Web.com is the latest in an ever-growing list of both small businesses and larger enterprises that have fallen victim to data breaches in just the last couple years. The Jacksonville, Florida-based company provides web services — including building new websites, redesigning old ones, implementing ecommerce software, registering domain names and server hosting — to small businesses without the resources or tech-savvy expertise to do so themselves. Naturally, that kind of service has become a huge hit with millions of entrepreneurs throughout the country looking to ramp up their online presence — so much so that Web.com, which also owns the similar web service companies Network Solutions and Register.com, numbers 3.3 million users among its customer base.
Unfortunately for both Web.com and its clientele, small business owners weren’t the only ones who took notice of this popular resource. Hackers struck the web service company earlier this month, breaching its cyber security protocols and potentially compromising the credit card numbers of 93,000 of its customers. Web.com notified its users of the data breach on Thursday, August 13, noting that it immediately severed the source of the unauthorized users and began coordinating with an IT security firm to investigate the cyber attack.
In addition to customer credit cards being breached, the company disclosed that cardholders’ names and street addresses may also be affected. It did note, though, that the patrons of businesses that use Web.com services would not have been impacted by the incident.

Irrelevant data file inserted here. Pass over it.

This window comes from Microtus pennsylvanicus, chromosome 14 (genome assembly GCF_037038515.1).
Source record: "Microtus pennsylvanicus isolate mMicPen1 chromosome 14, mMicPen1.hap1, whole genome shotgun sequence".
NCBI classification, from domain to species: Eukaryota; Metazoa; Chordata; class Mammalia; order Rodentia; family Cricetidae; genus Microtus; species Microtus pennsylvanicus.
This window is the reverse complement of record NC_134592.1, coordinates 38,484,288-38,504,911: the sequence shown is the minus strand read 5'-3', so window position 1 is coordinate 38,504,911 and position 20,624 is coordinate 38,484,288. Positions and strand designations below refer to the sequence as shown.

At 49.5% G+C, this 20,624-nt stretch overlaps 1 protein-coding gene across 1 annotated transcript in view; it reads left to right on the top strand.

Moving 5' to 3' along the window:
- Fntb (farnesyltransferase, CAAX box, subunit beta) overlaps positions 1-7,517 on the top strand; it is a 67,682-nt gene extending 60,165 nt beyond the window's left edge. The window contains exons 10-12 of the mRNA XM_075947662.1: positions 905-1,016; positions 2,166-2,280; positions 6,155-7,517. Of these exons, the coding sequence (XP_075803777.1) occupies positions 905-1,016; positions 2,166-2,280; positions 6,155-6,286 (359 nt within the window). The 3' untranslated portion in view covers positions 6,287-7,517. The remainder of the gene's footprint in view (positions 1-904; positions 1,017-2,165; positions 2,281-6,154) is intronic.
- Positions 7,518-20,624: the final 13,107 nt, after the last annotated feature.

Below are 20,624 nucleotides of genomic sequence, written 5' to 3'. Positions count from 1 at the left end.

The Better Business Bureau (BBB), which accredits Web.com, released the following guidelines for Web.com customers worried about what this data breach means for them:
- Be wary of other scammers that may be trying to capitalize on the situation to commit even further fraud. Links or attachments sent to you via email or social media that claim to be from your bank or Web.com, and promise help for “fixing” your problem, could very well be phishing attempts. For updates on the matter, consult Web.com’s site directly. For questions about your credit file and credit card activity, call your bank. You don’t want to make a bad situation worse by inadvertently downloading malware from sources claiming to help, resulting in even further credit fraud and identity theft.
- If your bank tells you that your credit card was compromised, consider filing a fraud alert or a credit freeze on your account. Remember, though, that a credit freeze will prevent you from applying for new credit while it’s active too.
- Remember that you’re not liable for fraudulent charges made on a stolen credit card, and you can dispute those transactions and have them overturned by your credit card provider later.
While having your credit card compromised or your identity stolen is far from ideal, it’s not the end of the world. If you believe your credit was tampered with as a result of this or some other data breach, or you simply want to take more caution toward future risks, sign up with a credit monitoring services. While it can’t promise complete identity protection, it can scan your credit files for certain activity that may be signs of fraud, granting you the time and foresight to take even more proactive steps in warding off identity thieves.